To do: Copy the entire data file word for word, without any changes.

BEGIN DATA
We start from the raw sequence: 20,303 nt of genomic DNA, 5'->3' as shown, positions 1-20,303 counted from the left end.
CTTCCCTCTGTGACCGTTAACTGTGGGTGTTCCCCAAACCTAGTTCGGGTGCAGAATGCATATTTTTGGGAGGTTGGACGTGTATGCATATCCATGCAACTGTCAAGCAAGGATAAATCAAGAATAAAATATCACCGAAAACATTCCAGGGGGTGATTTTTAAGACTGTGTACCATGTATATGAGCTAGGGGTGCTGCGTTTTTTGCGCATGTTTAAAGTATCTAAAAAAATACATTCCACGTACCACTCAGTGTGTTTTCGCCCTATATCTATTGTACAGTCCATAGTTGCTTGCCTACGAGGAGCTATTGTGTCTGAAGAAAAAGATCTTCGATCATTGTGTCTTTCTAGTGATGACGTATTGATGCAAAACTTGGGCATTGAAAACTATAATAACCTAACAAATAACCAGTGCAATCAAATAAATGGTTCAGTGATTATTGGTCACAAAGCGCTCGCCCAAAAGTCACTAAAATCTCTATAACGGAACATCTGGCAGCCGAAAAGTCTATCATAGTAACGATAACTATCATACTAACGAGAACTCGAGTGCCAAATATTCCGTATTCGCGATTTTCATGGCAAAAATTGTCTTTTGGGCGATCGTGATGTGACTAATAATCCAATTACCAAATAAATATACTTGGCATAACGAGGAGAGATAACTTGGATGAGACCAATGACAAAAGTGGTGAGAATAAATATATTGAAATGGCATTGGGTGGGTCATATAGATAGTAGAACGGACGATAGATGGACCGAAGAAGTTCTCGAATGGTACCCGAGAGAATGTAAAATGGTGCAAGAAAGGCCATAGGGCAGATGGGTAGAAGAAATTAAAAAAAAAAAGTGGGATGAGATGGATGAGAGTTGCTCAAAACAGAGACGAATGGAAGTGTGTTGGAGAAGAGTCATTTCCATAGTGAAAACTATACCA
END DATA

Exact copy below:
We start from the raw sequence: 20,303 nt of genomic DNA, 5'->3' as shown, positions 1-20,303 counted from the left end.
CTTCCCTCTGTGACCGTTAACTGTGGGTGTTCCCCAAACCTAGTTCGGGTGCAGAATGCATATTTTTGGGAGGTTGGACGTGTATGCATATCCATGCAACTGTCAAGCAAGGATAAATCAAGAATAAAATATCACCGAAAACATTCCAGGGGGTGATTTTTAAGACTGTGTACCATGTATATGAGCTAGGGGTGCTGCGTTTTTTGCGCATGTTTAAAGTATCTAAAAAAATACATTCCACGTACCACTCAGTGTGTTTTCGCCCTATATCTATTGTACAGTCCATAGTTGCTTGCCTACGAGGAGCTATTGTGTCTGAAGAAAAAGATCTTCGATCATTGTGTCTTTCTAGTGATGACGTATTGATGCAAAACTTGGGCATTGAAAACTATAATAACCTAACAAATAACCAGTGCAATCAAATAAATGGTTCAGTGATTATTGGTCACAAAGCGCTCGCCCAAAAGTCACTAAAATCTCTATAACGGAACATCTGGCAGCCGAAAAGTCTATCATAGTAACGATAACTATCATACTAACGAGAACTCGAGTGCCAAATATTCCGTATTCGCGATTTTCATGGCAAAAATTGTCTTTTGGGCGATCGTGATGTGACTAATAATCCAATTACCAAATAAATATACTTGGCATAACGAGGAGAGATAACTTGGATGAGACCAATGACAAAAGTGGTGAGAATAAATATATTGAAATGGCATTGGGTGGGTCATATAGATAGTAGAACGGACGATAGATGGACCGAAGAAGTTCTCGAATGGTACCCGAGAGAATGTAAAATGGTGCAAGAAAGGCCATAGGGCAGATGGGTAGAAGAAATTAAAAAAAAAAAGTGGGATGAGATGGATGAGAGTTGCTCAAAACAGAGACGAATGGAAGTGTGTTGGAGAAGAGTCATTTCCATAGTGAAAACTATACCA